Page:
The latest move by US District Judge Shira Scheindlin of the US District Court for the Southern District of New York means that the Employee Retirement Income Security Act (ERISA) lawsuit could end up representing thousands of employees and past workers, the court noted.
Current or former Citigroup employees Michael Lonecke, Raymond Duffy, Anne Nelson, Robert Fash and Craig Harris sued the giant financial services firm over allegations that its cash balance plan violated ERISA because it discriminated against older workers – a claim Scheindlin accepted December 12 (See Court Gives Thumbs Down to Citigroup Cash Balance Plan ).
Scheindlin said it made sense for her to group the plaintiffs’ claims together since they all would be seeking to have the plan fixed so it complies with ERISA and to have their benefits calculated again.
“Because the claims here are premised on statutory violations caused by the terms of the Plan, and because plaintiffs seek injunctive relief – including the retroactive reformation of the Plan and recalculation of benefits – inconsistent dispositions of these claims by different courts ‘could create an untenable situation’,” Scheindlin wrote in the latest decision.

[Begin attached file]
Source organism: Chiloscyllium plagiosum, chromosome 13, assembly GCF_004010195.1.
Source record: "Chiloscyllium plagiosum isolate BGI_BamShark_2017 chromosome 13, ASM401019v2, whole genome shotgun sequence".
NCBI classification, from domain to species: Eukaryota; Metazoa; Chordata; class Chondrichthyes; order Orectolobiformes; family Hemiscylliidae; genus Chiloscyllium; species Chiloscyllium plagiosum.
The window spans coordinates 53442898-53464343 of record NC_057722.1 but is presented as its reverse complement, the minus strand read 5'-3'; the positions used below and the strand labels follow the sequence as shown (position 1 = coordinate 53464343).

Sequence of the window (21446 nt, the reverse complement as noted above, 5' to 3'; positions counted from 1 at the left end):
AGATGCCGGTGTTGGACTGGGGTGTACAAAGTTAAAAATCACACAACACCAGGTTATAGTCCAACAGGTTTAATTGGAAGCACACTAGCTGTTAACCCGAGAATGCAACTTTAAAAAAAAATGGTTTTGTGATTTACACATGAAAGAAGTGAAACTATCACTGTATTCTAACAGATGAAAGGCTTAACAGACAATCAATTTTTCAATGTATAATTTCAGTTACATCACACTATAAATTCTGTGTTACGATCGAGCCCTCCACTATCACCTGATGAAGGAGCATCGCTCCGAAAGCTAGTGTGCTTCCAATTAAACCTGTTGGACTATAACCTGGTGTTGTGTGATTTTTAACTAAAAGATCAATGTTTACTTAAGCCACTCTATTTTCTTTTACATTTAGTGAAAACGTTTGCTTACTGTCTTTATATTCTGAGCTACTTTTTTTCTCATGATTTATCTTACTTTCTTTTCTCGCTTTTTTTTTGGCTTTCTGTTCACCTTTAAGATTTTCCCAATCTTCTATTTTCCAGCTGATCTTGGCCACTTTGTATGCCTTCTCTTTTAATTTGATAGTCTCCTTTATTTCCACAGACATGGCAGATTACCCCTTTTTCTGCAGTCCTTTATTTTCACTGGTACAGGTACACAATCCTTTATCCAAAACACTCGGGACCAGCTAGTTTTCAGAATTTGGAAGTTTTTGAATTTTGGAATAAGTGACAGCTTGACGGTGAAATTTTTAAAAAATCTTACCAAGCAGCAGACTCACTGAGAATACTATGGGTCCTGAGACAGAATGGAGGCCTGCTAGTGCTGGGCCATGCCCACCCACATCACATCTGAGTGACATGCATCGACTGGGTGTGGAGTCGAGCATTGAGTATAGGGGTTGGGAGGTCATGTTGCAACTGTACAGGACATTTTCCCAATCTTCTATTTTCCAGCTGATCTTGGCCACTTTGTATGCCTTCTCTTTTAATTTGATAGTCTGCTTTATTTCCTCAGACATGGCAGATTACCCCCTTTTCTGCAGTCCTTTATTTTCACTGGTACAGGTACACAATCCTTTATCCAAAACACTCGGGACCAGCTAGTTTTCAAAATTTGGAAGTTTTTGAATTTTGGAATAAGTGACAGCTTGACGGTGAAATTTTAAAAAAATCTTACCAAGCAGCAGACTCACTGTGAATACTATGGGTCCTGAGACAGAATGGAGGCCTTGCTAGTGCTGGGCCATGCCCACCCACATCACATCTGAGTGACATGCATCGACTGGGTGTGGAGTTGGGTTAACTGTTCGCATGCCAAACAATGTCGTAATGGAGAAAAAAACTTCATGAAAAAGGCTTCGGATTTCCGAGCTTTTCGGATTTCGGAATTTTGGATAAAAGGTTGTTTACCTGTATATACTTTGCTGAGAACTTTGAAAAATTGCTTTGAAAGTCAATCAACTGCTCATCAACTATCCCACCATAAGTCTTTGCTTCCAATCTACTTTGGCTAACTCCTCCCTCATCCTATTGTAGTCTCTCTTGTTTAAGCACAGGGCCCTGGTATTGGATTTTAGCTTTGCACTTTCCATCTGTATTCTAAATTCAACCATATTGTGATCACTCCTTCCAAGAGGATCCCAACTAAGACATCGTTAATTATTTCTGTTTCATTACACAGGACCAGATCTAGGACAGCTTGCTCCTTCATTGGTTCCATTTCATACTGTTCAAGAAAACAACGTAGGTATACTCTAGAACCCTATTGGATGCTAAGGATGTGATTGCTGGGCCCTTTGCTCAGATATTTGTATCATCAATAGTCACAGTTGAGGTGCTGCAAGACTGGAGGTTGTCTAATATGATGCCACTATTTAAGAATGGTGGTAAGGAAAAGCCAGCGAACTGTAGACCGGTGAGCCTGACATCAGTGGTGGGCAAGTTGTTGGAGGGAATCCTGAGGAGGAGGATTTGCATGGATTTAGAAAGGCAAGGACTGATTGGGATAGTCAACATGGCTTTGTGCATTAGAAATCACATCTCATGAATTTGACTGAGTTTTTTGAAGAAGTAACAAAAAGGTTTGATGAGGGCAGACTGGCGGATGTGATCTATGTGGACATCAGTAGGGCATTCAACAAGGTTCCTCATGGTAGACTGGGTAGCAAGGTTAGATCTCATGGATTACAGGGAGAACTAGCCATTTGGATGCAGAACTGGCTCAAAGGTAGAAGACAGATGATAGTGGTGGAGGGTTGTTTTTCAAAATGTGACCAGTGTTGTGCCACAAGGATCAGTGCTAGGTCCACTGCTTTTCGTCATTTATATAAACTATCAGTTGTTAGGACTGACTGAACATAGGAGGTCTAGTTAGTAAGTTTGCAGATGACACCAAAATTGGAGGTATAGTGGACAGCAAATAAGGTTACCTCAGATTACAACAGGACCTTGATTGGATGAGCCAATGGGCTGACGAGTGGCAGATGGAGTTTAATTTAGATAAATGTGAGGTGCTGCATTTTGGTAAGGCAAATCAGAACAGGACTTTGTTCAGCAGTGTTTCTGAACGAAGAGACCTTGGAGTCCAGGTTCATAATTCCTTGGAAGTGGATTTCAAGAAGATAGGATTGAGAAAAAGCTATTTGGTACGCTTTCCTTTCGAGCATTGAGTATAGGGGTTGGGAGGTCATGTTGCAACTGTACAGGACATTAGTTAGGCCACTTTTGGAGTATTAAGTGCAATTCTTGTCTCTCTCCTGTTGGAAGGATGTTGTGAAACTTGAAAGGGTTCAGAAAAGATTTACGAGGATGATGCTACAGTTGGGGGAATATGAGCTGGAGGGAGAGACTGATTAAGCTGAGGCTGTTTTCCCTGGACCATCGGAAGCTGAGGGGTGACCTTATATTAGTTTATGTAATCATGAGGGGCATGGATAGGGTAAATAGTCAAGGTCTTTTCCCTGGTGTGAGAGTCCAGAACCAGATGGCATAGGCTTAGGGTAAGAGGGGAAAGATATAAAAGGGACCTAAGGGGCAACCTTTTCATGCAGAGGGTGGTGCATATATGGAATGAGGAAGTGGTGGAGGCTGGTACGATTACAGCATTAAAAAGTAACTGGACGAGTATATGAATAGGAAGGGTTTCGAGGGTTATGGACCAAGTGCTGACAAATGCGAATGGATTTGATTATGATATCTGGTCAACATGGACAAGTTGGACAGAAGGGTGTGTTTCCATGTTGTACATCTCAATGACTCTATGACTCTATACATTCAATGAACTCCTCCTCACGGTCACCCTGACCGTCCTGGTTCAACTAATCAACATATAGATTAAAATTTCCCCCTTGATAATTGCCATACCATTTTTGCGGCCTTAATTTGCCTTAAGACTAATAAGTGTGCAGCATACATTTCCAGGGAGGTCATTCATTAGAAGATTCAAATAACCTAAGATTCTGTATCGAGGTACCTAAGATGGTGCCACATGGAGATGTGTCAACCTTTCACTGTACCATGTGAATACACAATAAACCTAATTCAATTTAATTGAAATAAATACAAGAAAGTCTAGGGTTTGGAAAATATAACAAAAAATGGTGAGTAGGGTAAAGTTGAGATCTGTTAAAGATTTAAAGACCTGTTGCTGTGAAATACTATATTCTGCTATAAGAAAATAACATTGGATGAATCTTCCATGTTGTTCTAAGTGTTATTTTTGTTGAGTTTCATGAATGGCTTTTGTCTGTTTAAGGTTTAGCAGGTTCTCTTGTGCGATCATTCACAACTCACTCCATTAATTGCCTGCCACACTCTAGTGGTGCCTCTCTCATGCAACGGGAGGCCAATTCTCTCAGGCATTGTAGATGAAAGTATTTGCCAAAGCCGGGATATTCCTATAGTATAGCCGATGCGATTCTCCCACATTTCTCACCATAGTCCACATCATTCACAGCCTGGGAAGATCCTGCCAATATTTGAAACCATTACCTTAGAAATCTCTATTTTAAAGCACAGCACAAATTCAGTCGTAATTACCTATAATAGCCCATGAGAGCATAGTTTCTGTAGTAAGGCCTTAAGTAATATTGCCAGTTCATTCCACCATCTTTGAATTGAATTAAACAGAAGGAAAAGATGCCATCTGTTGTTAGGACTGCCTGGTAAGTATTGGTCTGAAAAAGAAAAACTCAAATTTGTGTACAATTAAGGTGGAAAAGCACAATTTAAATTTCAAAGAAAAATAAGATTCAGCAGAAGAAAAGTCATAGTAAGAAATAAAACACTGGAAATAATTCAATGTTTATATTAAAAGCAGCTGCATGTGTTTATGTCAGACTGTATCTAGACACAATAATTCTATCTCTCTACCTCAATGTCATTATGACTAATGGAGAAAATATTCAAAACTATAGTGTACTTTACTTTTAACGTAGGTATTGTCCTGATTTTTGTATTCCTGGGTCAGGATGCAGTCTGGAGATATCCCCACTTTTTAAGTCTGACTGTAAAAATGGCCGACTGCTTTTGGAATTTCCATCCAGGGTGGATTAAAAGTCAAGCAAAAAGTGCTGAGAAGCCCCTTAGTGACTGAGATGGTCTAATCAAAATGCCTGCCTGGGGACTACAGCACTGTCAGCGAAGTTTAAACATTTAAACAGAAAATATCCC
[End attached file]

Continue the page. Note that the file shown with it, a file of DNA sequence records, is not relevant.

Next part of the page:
In the first ruling, Scheindlin asserted that Citigroup’s plan ran afoul of ERISA because the rates of benefit accrual diminished each year based on an employee’s increasing age. Scheindlin also said that Citigroup violated ERISA’s anti-backloading rule because Citigroup applied a “fractional test” for computing minimum accruals only when a participant separates his or her service from Citigroup, rather than on a year-by-year basis as required by ERISA.
In addition to certifying the suit as a class action, Scheindlin scheduled a January 2 hearing so that the lawyers can assist her in working out the details of who will be in the plaintiffs’ group.
The case is In re Citigroup Pension Plan ERISA Litigation, S.D.N.Y., No. 05 Civ. 5296, 12/19/06.